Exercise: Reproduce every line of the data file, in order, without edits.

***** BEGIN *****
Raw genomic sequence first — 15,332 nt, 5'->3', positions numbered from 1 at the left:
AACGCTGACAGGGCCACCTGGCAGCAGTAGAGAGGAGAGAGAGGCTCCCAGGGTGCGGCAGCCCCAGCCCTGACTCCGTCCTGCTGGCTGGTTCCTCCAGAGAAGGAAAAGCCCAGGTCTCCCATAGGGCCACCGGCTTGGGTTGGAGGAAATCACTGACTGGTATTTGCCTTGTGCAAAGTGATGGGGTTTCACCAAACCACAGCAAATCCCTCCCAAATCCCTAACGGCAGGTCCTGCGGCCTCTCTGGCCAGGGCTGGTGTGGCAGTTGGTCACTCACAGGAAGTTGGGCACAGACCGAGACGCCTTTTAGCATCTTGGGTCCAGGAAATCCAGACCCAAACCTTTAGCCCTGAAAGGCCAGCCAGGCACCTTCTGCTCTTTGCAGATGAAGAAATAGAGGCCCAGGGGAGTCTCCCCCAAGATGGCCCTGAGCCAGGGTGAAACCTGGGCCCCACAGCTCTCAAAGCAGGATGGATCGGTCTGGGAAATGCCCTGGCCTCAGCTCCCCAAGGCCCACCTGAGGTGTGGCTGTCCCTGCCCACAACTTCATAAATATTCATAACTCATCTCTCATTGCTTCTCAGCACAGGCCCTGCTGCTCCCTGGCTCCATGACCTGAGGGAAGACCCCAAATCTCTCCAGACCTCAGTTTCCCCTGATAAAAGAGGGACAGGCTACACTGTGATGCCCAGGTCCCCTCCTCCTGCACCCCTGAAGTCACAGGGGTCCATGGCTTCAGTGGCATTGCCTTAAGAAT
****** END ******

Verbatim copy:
Raw genomic sequence first — 15,332 nt, 5'->3', positions numbered from 1 at the left:
AACGCTGACAGGGCCACCTGGCAGCAGTAGAGAGGAGAGAGAGGCTCCCAGGGTGCGGCAGCCCCAGCCCTGACTCCGTCCTGCTGGCTGGTTCCTCCAGAGAAGGAAAAGCCCAGGTCTCCCATAGGGCCACCGGCTTGGGTTGGAGGAAATCACTGACTGGTATTTGCCTTGTGCAAAGTGATGGGGTTTCACCAAACCACAGCAAATCCCTCCCAAATCCCTAACGGCAGGTCCTGCGGCCTCTCTGGCCAGGGCTGGTGTGGCAGTTGGTCACTCACAGGAAGTTGGGCACAGACCGAGACGCCTTTTAGCATCTTGGGTCCAGGAAATCCAGACCCAAACCTTTAGCCCTGAAAGGCCAGCCAGGCACCTTCTGCTCTTTGCAGATGAAGAAATAGAGGCCCAGGGGAGTCTCCCCCAAGATGGCCCTGAGCCAGGGTGAAACCTGGGCCCCACAGCTCTCAAAGCAGGATGGATCGGTCTGGGAAATGCCCTGGCCTCAGCTCCCCAAGGCCCACCTGAGGTGTGGCTGTCCCTGCCCACAACTTCATAAATATTCATAACTCATCTCTCATTGCTTCTCAGCACAGGCCCTGCTGCTCCCTGGCTCCATGACCTGAGGGAAGACCCCAAATCTCTCCAGACCTCAGTTTCCCCTGATAAAAGAGGGACAGGCTACACTGTGATGCCCAGGTCCCCTCCTCCTGCACCCCTGAAGTCACAGGGGTCCATGGCTTCAGTGGCATTGCCTTAAGAAT